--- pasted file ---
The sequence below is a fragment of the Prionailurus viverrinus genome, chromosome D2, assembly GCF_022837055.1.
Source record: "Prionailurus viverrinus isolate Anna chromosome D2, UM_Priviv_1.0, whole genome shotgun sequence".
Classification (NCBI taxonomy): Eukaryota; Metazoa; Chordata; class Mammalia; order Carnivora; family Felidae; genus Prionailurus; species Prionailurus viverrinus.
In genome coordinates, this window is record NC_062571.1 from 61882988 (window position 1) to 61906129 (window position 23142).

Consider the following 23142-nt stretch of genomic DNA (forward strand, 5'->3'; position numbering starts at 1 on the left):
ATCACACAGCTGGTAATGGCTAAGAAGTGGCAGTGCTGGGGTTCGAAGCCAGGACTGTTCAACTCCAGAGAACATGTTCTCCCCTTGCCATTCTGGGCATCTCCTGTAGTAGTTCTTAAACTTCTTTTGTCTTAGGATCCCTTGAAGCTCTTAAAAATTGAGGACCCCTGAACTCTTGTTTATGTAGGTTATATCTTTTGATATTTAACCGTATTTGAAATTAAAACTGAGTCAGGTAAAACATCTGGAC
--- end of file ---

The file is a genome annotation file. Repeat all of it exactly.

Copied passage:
The sequence below is a fragment of the Prionailurus viverrinus genome, chromosome D2, assembly GCF_022837055.1.
Source record: "Prionailurus viverrinus isolate Anna chromosome D2, UM_Priviv_1.0, whole genome shotgun sequence".
Classification (NCBI taxonomy): Eukaryota; Metazoa; Chordata; class Mammalia; order Carnivora; family Felidae; genus Prionailurus; species Prionailurus viverrinus.
In genome coordinates, this window is record NC_062571.1 from 61882988 (window position 1) to 61906129 (window position 23142).

Consider the following 23142-nt stretch of genomic DNA (forward strand, 5'->3'; position numbering starts at 1 on the left):
ATCACACAGCTGGTAATGGCTAAGAAGTGGCAGTGCTGGGGTTCGAAGCCAGGACTGTTCAACTCCAGAGAACATGTTCTCCCCTTGCCATTCTGGGCATCTCCTGTAGTAGTTCTTAAACTTCTTTTGTCTTAGGATCCCTTGAAGCTCTTAAAAATTGAGGACCCCTGAACTCTTGTTTATGTAGGTTATATCTTTTGATATTTAACCGTATTTGAAATTAAAACTGAGTCAGGTAAAACATCTGGAC